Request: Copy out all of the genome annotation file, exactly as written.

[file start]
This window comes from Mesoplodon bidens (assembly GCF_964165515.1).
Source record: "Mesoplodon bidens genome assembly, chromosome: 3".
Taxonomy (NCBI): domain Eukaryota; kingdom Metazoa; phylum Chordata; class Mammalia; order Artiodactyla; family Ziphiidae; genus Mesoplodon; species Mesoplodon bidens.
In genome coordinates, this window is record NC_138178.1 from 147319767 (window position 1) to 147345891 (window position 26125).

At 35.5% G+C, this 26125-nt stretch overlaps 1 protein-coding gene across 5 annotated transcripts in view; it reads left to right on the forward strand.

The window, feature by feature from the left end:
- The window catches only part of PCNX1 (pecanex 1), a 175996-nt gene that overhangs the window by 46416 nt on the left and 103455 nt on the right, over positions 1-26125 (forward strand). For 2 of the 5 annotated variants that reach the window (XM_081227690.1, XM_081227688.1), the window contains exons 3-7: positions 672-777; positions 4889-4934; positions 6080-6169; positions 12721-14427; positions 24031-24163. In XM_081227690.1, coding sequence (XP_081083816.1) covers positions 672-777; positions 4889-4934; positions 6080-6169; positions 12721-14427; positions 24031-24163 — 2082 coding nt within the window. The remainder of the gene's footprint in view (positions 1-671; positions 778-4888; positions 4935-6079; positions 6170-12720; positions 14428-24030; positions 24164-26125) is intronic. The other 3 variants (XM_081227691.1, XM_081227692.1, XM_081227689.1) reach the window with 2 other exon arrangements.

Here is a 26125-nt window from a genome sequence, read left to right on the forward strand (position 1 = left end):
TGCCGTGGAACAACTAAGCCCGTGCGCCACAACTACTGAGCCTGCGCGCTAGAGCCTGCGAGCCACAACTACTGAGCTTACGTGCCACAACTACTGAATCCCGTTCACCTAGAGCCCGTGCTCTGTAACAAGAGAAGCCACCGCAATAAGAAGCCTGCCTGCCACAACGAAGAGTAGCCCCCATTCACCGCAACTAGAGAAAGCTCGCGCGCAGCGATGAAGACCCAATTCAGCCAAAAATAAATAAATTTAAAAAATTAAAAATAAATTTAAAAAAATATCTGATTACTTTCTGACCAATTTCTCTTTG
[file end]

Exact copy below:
This window comes from Mesoplodon bidens (assembly GCF_964165515.1).
Source record: "Mesoplodon bidens genome assembly, chromosome: 3".
Taxonomy (NCBI): domain Eukaryota; kingdom Metazoa; phylum Chordata; class Mammalia; order Artiodactyla; family Ziphiidae; genus Mesoplodon; species Mesoplodon bidens.
In genome coordinates, this window is record NC_138178.1 from 147319767 (window position 1) to 147345891 (window position 26125).

At 35.5% G+C, this 26125-nt stretch overlaps 1 protein-coding gene across 5 annotated transcripts in view; it reads left to right on the forward strand.

The window, feature by feature from the left end:
- The window catches only part of PCNX1 (pecanex 1), a 175996-nt gene that overhangs the window by 46416 nt on the left and 103455 nt on the right, over positions 1-26125 (forward strand). For 2 of the 5 annotated variants that reach the window (XM_081227690.1, XM_081227688.1), the window contains exons 3-7: positions 672-777; positions 4889-4934; positions 6080-6169; positions 12721-14427; positions 24031-24163. In XM_081227690.1, coding sequence (XP_081083816.1) covers positions 672-777; positions 4889-4934; positions 6080-6169; positions 12721-14427; positions 24031-24163 — 2082 coding nt within the window. The remainder of the gene's footprint in view (positions 1-671; positions 778-4888; positions 4935-6079; positions 6170-12720; positions 14428-24030; positions 24164-26125) is intronic. The other 3 variants (XM_081227691.1, XM_081227692.1, XM_081227689.1) reach the window with 2 other exon arrangements.

Here is a 26125-nt window from a genome sequence, read left to right on the forward strand (position 1 = left end):
TGCCGTGGAACAACTAAGCCCGTGCGCCACAACTACTGAGCCTGCGCGCTAGAGCCTGCGAGCCACAACTACTGAGCTTACGTGCCACAACTACTGAATCCCGTTCACCTAGAGCCCGTGCTCTGTAACAAGAGAAGCCACCGCAATAAGAAGCCTGCCTGCCACAACGAAGAGTAGCCCCCATTCACCGCAACTAGAGAAAGCTCGCGCGCAGCGATGAAGACCCAATTCAGCCAAAAATAAATAAATTTAAAAAATTAAAAATAAATTTAAAAAAATATCTGATTACTTTCTGACCAATTTCTCTTTG